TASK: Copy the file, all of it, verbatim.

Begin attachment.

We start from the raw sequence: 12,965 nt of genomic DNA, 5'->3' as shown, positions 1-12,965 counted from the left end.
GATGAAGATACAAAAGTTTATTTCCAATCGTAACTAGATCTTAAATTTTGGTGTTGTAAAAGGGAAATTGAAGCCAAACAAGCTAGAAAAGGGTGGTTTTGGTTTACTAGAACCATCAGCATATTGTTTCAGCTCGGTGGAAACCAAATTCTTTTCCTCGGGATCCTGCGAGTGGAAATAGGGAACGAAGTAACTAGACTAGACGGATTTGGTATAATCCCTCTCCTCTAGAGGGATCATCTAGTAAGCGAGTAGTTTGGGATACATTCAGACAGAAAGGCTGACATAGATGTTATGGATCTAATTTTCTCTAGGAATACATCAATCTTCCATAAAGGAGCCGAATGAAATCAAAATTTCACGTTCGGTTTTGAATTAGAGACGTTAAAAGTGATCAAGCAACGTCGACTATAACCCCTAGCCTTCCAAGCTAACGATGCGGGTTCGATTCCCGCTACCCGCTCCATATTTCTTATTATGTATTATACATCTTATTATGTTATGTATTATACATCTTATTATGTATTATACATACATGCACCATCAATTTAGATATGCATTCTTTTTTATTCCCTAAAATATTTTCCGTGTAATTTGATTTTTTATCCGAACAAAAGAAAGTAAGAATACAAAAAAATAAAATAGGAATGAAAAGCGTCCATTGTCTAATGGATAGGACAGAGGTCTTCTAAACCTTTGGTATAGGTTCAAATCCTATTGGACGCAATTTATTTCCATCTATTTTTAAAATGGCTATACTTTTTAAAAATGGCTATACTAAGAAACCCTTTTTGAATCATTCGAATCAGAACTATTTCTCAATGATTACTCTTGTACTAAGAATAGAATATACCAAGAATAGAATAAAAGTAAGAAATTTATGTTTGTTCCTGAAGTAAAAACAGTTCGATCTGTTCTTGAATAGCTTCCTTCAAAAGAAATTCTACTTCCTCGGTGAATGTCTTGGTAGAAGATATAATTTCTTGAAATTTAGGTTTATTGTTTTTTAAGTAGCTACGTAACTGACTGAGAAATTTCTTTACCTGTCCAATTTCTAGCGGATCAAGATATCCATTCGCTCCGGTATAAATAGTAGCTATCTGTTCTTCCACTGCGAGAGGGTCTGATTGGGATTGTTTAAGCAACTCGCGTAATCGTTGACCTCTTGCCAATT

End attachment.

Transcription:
We start from the raw sequence: 12,965 nt of genomic DNA, 5'->3' as shown, positions 1-12,965 counted from the left end.
GATGAAGATACAAAAGTTTATTTCCAATCGTAACTAGATCTTAAATTTTGGTGTTGTAAAAGGGAAATTGAAGCCAAACAAGCTAGAAAAGGGTGGTTTTGGTTTACTAGAACCATCAGCATATTGTTTCAGCTCGGTGGAAACCAAATTCTTTTCCTCGGGATCCTGCGAGTGGAAATAGGGAACGAAGTAACTAGACTAGACGGATTTGGTATAATCCCTCTCCTCTAGAGGGATCATCTAGTAAGCGAGTAGTTTGGGATACATTCAGACAGAAAGGCTGACATAGATGTTATGGATCTAATTTTCTCTAGGAATACATCAATCTTCCATAAAGGAGCCGAATGAAATCAAAATTTCACGTTCGGTTTTGAATTAGAGACGTTAAAAGTGATCAAGCAACGTCGACTATAACCCCTAGCCTTCCAAGCTAACGATGCGGGTTCGATTCCCGCTACCCGCTCCATATTTCTTATTATGTATTATACATCTTATTATGTTATGTATTATACATCTTATTATGTATTATACATACATGCACCATCAATTTAGATATGCATTCTTTTTTATTCCCTAAAATATTTTCCGTGTAATTTGATTTTTTATCCGAACAAAAGAAAGTAAGAATACAAAAAAATAAAATAGGAATGAAAAGCGTCCATTGTCTAATGGATAGGACAGAGGTCTTCTAAACCTTTGGTATAGGTTCAAATCCTATTGGACGCAATTTATTTCCATCTATTTTTAAAATGGCTATACTTTTTAAAAATGGCTATACTAAGAAACCCTTTTTGAATCATTCGAATCAGAACTATTTCTCAATGATTACTCTTGTACTAAGAATAGAATATACCAAGAATAGAATAAAAGTAAGAAATTTATGTTTGTTCCTGAAGTAAAAACAGTTCGATCTGTTCTTGAATAGCTTCCTTCAAAAGAAATTCTACTTCCTCGGTGAATGTCTTGGTAGAAGATATAATTTCTTGAAATTTAGGTTTATTGTTTTTTAAGTAGCTACGTAACTGACTGAGAAATTTCTTTACCTGTCCAATTTCTAGCGGATCAAGATATCCATTCGCTCCGGTATAAATAGTAGCTATCTGTTCTTCCACTGCGAGAGGGTCTGATTGGGATTGTTTAAGCAACTCGCGTAATCGTTGACCTCTTGCCAATT